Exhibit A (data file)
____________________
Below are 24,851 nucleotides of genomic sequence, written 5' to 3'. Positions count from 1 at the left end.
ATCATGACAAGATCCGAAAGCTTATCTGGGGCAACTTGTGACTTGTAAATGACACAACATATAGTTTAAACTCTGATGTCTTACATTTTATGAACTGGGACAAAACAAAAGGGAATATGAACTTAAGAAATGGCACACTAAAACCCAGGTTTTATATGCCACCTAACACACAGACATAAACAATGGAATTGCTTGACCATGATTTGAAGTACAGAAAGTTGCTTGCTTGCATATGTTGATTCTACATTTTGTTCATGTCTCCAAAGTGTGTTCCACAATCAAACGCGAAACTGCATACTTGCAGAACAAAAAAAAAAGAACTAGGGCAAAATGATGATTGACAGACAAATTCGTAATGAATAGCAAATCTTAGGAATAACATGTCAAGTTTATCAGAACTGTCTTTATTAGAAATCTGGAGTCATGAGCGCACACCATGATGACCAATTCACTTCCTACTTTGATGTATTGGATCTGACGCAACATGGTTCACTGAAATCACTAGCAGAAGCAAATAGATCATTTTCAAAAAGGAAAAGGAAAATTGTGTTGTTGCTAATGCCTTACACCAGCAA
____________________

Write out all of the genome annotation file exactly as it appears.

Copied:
Below are 24,851 nucleotides of genomic sequence, written 5' to 3'. Positions count from 1 at the left end.
ATCATGACAAGATCCGAAAGCTTATCTGGGGCAACTTGTGACTTGTAAATGACACAACATATAGTTTAAACTCTGATGTCTTACATTTTATGAACTGGGACAAAACAAAAGGGAATATGAACTTAAGAAATGGCACACTAAAACCCAGGTTTTATATGCCACCTAACACACAGACATAAACAATGGAATTGCTTGACCATGATTTGAAGTACAGAAAGTTGCTTGCTTGCATATGTTGATTCTACATTTTGTTCATGTCTCCAAAGTGTGTTCCACAATCAAACGCGAAACTGCATACTTGCAGAACAAAAAAAAAAGAACTAGGGCAAAATGATGATTGACAGACAAATTCGTAATGAATAGCAAATCTTAGGAATAACATGTCAAGTTTATCAGAACTGTCTTTATTAGAAATCTGGAGTCATGAGCGCACACCATGATGACCAATTCACTTCCTACTTTGATGTATTGGATCTGACGCAACATGGTTCACTGAAATCACTAGCAGAAGCAAATAGATCATTTTCAAAAAGGAAAAGGAAAATTGTGTTGTTGCTAATGCCTTACACCAGCAA